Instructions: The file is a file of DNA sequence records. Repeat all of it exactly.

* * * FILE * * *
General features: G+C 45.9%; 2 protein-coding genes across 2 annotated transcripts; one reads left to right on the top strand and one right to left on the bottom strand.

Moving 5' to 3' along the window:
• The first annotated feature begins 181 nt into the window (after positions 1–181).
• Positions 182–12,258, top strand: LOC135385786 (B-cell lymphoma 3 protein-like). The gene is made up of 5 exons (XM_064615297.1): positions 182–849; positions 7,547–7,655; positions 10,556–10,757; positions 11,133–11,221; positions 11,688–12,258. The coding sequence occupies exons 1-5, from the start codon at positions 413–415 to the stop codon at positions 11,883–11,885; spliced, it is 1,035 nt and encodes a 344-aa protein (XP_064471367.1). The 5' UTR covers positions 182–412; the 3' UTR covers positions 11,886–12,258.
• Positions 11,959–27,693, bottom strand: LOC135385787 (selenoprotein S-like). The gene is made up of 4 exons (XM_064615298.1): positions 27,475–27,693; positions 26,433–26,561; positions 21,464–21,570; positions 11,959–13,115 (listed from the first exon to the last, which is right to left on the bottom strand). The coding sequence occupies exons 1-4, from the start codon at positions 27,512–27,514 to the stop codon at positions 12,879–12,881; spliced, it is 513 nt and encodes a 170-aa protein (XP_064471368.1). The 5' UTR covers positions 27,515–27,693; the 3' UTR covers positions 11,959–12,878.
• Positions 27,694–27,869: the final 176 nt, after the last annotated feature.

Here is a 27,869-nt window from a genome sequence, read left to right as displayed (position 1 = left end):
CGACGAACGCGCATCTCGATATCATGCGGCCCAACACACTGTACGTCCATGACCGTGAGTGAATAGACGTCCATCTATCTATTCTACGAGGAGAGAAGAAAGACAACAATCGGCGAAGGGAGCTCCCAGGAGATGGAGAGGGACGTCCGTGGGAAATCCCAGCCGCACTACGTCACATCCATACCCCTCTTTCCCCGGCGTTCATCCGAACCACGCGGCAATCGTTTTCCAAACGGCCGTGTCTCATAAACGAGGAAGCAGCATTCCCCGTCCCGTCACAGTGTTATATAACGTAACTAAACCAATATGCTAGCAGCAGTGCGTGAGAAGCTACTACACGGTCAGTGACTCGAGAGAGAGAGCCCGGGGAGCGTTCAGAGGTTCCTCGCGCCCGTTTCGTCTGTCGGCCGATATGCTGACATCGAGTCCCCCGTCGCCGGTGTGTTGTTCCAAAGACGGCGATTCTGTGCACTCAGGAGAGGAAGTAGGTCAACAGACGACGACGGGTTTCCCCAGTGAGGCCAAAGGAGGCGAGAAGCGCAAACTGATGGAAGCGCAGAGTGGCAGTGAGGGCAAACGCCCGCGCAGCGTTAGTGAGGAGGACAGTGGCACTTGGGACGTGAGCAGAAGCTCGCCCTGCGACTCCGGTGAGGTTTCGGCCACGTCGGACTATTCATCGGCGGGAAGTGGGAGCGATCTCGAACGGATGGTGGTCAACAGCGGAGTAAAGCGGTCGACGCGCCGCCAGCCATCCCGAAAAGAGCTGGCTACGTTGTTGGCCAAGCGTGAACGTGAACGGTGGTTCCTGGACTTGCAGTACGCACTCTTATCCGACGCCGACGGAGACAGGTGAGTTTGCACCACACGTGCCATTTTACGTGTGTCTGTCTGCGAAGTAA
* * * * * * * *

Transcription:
General features: G+C 45.9%; 2 protein-coding genes across 2 annotated transcripts; one reads left to right on the top strand and one right to left on the bottom strand.

Moving 5' to 3' along the window:
• The first annotated feature begins 181 nt into the window (after positions 1–181).
• Positions 182–12,258, top strand: LOC135385786 (B-cell lymphoma 3 protein-like). The gene is made up of 5 exons (XM_064615297.1): positions 182–849; positions 7,547–7,655; positions 10,556–10,757; positions 11,133–11,221; positions 11,688–12,258. The coding sequence occupies exons 1-5, from the start codon at positions 413–415 to the stop codon at positions 11,883–11,885; spliced, it is 1,035 nt and encodes a 344-aa protein (XP_064471367.1). The 5' UTR covers positions 182–412; the 3' UTR covers positions 11,886–12,258.
• Positions 11,959–27,693, bottom strand: LOC135385787 (selenoprotein S-like). The gene is made up of 4 exons (XM_064615298.1): positions 27,475–27,693; positions 26,433–26,561; positions 21,464–21,570; positions 11,959–13,115 (listed from the first exon to the last, which is right to left on the bottom strand). The coding sequence occupies exons 1-4, from the start codon at positions 27,512–27,514 to the stop codon at positions 12,879–12,881; spliced, it is 513 nt and encodes a 170-aa protein (XP_064471368.1). The 5' UTR covers positions 27,515–27,693; the 3' UTR covers positions 11,959–12,878.
• Positions 27,694–27,869: the final 176 nt, after the last annotated feature.

Here is a 27,869-nt window from a genome sequence, read left to right as displayed (position 1 = left end):
CGACGAACGCGCATCTCGATATCATGCGGCCCAACACACTGTACGTCCATGACCGTGAGTGAATAGACGTCCATCTATCTATTCTACGAGGAGAGAAGAAAGACAACAATCGGCGAAGGGAGCTCCCAGGAGATGGAGAGGGACGTCCGTGGGAAATCCCAGCCGCACTACGTCACATCCATACCCCTCTTTCCCCGGCGTTCATCCGAACCACGCGGCAATCGTTTTCCAAACGGCCGTGTCTCATAAACGAGGAAGCAGCATTCCCCGTCCCGTCACAGTGTTATATAACGTAACTAAACCAATATGCTAGCAGCAGTGCGTGAGAAGCTACTACACGGTCAGTGACTCGAGAGAGAGAGCCCGGGGAGCGTTCAGAGGTTCCTCGCGCCCGTTTCGTCTGTCGGCCGATATGCTGACATCGAGTCCCCCGTCGCCGGTGTGTTGTTCCAAAGACGGCGATTCTGTGCACTCAGGAGAGGAAGTAGGTCAACAGACGACGACGGGTTTCCCCAGTGAGGCCAAAGGAGGCGAGAAGCGCAAACTGATGGAAGCGCAGAGTGGCAGTGAGGGCAAACGCCCGCGCAGCGTTAGTGAGGAGGACAGTGGCACTTGGGACGTGAGCAGAAGCTCGCCCTGCGACTCCGGTGAGGTTTCGGCCACGTCGGACTATTCATCGGCGGGAAGTGGGAGCGATCTCGAACGGATGGTGGTCAACAGCGGAGTAAAGCGGTCGACGCGCCGCCAGCCATCCCGAAAAGAGCTGGCTACGTTGTTGGCCAAGCGTGAACGTGAACGGTGGTTCCTGGACTTGCAGTACGCACTCTTATCCGACGCCGACGGAGACAGGTGAGTTTGCACCACACGTGCCATTTTACGTGTGTCTGTCTGCGAAGTAA